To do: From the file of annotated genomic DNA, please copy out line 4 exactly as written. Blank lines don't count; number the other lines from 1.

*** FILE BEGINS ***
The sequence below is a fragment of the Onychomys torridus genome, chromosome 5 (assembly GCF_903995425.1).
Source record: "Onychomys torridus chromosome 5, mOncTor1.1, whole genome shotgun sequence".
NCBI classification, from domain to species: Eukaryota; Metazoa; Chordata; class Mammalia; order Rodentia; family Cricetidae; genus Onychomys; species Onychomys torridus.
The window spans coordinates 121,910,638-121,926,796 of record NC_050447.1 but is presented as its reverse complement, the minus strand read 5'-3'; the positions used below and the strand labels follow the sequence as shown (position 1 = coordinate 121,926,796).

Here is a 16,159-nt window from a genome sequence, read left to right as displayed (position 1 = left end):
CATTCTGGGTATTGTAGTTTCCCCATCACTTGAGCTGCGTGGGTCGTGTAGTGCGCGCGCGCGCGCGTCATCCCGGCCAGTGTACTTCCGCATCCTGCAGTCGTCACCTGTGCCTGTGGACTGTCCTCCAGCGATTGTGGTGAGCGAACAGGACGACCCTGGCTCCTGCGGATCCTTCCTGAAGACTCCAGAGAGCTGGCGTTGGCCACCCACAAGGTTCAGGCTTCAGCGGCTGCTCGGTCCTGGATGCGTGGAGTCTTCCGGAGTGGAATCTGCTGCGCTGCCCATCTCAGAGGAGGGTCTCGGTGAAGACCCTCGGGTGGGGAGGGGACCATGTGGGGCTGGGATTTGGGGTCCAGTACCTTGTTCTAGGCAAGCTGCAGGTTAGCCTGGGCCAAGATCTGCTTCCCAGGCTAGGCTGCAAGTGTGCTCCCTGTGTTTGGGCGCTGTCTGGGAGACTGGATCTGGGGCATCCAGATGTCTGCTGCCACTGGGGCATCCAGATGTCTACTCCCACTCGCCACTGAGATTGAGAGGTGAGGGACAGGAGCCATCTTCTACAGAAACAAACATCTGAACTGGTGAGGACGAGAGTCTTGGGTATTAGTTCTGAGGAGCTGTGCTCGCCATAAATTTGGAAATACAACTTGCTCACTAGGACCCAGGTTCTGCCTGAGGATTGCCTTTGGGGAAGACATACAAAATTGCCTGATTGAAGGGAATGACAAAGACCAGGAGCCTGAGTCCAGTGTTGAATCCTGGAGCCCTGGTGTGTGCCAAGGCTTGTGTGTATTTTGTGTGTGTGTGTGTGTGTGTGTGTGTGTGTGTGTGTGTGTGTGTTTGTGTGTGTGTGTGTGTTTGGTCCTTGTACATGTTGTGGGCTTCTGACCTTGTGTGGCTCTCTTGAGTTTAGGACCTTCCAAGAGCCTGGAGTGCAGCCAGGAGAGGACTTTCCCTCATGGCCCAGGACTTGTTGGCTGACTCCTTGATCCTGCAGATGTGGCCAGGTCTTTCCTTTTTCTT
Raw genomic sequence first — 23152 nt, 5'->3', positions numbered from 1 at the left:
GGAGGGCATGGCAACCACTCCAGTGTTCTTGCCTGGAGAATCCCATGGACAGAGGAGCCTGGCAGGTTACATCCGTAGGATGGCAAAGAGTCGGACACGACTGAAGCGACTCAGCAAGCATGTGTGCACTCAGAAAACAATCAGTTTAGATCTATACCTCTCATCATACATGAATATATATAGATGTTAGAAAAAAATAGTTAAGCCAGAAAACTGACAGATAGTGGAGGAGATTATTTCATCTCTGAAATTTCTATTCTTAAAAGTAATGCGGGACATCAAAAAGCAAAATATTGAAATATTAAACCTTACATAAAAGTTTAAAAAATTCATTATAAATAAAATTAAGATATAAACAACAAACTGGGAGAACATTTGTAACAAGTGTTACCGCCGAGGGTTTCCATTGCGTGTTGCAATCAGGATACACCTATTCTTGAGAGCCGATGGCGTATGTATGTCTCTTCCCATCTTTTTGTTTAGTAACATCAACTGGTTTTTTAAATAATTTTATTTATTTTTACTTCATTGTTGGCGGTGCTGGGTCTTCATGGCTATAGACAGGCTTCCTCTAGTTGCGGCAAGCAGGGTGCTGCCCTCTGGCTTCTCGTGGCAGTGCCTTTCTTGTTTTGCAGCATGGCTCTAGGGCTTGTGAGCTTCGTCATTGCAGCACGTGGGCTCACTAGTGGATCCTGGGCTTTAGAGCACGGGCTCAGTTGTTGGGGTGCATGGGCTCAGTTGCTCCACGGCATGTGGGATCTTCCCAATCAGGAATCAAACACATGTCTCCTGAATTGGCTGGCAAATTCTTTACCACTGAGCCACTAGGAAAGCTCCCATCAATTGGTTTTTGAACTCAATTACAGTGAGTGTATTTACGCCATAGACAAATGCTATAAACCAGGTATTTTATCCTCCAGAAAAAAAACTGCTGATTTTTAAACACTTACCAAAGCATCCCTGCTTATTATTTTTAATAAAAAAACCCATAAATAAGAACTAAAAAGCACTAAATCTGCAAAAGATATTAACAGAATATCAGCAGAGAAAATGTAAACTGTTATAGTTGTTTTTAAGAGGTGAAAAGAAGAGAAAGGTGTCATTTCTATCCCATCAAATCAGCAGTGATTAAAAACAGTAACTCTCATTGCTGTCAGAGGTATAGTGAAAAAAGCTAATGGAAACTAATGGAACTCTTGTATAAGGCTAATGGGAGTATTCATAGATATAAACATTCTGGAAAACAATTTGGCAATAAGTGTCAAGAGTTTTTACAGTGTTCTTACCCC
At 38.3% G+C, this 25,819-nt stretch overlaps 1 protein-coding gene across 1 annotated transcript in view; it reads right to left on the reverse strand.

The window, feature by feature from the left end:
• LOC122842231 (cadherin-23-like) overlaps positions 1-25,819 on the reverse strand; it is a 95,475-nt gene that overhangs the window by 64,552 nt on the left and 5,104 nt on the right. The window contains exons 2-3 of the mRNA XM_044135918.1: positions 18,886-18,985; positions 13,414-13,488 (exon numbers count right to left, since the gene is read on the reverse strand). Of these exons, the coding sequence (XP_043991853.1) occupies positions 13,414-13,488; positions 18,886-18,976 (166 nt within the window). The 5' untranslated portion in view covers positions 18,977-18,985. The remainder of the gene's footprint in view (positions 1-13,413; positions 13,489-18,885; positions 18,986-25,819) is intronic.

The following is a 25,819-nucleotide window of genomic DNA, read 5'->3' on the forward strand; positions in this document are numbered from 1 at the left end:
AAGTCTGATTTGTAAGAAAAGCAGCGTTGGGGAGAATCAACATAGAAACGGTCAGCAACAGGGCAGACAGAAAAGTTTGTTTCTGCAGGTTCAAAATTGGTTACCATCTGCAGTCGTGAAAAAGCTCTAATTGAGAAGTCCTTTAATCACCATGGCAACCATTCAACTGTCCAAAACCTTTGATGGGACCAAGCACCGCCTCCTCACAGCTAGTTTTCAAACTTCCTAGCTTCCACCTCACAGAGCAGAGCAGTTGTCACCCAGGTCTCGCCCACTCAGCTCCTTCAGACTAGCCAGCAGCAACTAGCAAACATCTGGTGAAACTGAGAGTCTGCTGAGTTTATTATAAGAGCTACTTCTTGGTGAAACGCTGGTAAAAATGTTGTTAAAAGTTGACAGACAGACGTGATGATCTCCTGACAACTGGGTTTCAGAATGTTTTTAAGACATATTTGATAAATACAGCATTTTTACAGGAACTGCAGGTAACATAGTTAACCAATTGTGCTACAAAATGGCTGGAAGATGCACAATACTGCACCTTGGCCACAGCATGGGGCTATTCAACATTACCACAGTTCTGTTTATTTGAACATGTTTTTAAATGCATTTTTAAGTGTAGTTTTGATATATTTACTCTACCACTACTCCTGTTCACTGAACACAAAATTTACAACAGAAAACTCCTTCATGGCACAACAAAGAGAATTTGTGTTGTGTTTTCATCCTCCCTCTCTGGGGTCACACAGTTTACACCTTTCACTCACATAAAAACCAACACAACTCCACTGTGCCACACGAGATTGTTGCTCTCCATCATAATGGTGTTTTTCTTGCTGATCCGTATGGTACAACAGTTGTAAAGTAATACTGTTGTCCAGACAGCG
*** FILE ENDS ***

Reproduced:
The window spans coordinates 121,910,638-121,926,796 of record NC_050447.1 but is presented as its reverse complement, the minus strand read 5'-3'; the positions used below and the strand labels follow the sequence as shown (position 1 = coordinate 121,926,796).